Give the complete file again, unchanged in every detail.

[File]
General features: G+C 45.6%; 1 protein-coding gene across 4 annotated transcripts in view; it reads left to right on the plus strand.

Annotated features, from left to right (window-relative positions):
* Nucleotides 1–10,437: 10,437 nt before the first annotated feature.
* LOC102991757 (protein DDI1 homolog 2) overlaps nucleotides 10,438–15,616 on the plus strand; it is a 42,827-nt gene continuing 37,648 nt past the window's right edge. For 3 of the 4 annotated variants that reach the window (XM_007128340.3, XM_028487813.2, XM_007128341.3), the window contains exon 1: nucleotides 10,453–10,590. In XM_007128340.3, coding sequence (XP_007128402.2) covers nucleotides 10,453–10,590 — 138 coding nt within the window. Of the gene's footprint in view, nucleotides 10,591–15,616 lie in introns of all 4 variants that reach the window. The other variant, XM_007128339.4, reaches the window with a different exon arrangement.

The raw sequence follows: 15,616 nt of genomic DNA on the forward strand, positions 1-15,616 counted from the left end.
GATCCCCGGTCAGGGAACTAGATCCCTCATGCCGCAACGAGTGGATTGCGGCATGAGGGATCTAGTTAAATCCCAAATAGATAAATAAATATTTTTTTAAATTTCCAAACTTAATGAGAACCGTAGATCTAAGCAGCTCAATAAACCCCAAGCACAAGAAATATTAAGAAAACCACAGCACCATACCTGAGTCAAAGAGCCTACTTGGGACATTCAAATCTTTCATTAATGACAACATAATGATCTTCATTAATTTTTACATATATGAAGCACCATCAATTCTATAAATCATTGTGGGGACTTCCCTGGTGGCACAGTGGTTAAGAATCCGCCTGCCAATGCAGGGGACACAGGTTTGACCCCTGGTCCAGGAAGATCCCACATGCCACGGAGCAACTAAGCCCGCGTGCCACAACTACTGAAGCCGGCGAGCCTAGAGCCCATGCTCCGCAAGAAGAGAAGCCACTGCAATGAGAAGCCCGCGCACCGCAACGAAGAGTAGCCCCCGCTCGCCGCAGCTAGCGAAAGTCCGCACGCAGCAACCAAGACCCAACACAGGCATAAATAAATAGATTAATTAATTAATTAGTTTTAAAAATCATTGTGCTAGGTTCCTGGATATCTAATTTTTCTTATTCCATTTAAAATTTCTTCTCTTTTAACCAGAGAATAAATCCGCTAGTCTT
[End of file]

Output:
General features: G+C 45.6%; 1 protein-coding gene across 4 annotated transcripts in view; it reads left to right on the plus strand.

Annotated features, from left to right (window-relative positions):
* Nucleotides 1–10,437: 10,437 nt before the first annotated feature.
* LOC102991757 (protein DDI1 homolog 2) overlaps nucleotides 10,438–15,616 on the plus strand; it is a 42,827-nt gene continuing 37,648 nt past the window's right edge. For 3 of the 4 annotated variants that reach the window (XM_007128340.3, XM_028487813.2, XM_007128341.3), the window contains exon 1: nucleotides 10,453–10,590. In XM_007128340.3, coding sequence (XP_007128402.2) covers nucleotides 10,453–10,590 — 138 coding nt within the window. Of the gene's footprint in view, nucleotides 10,591–15,616 lie in introns of all 4 variants that reach the window. The other variant, XM_007128339.4, reaches the window with a different exon arrangement.

The raw sequence follows: 15,616 nt of genomic DNA on the forward strand, positions 1-15,616 counted from the left end.
GATCCCCGGTCAGGGAACTAGATCCCTCATGCCGCAACGAGTGGATTGCGGCATGAGGGATCTAGTTAAATCCCAAATAGATAAATAAATATTTTTTTAAATTTCCAAACTTAATGAGAACCGTAGATCTAAGCAGCTCAATAAACCCCAAGCACAAGAAATATTAAGAAAACCACAGCACCATACCTGAGTCAAAGAGCCTACTTGGGACATTCAAATCTTTCATTAATGACAACATAATGATCTTCATTAATTTTTACATATATGAAGCACCATCAATTCTATAAATCATTGTGGGGACTTCCCTGGTGGCACAGTGGTTAAGAATCCGCCTGCCAATGCAGGGGACACAGGTTTGACCCCTGGTCCAGGAAGATCCCACATGCCACGGAGCAACTAAGCCCGCGTGCCACAACTACTGAAGCCGGCGAGCCTAGAGCCCATGCTCCGCAAGAAGAGAAGCCACTGCAATGAGAAGCCCGCGCACCGCAACGAAGAGTAGCCCCCGCTCGCCGCAGCTAGCGAAAGTCCGCACGCAGCAACCAAGACCCAACACAGGCATAAATAAATAGATTAATTAATTAATTAGTTTTAAAAATCATTGTGCTAGGTTCCTGGATATCTAATTTTTCTTATTCCATTTAAAATTTCTTCTCTTTTAACCAGAGAATAAATCCGCTAGTCTT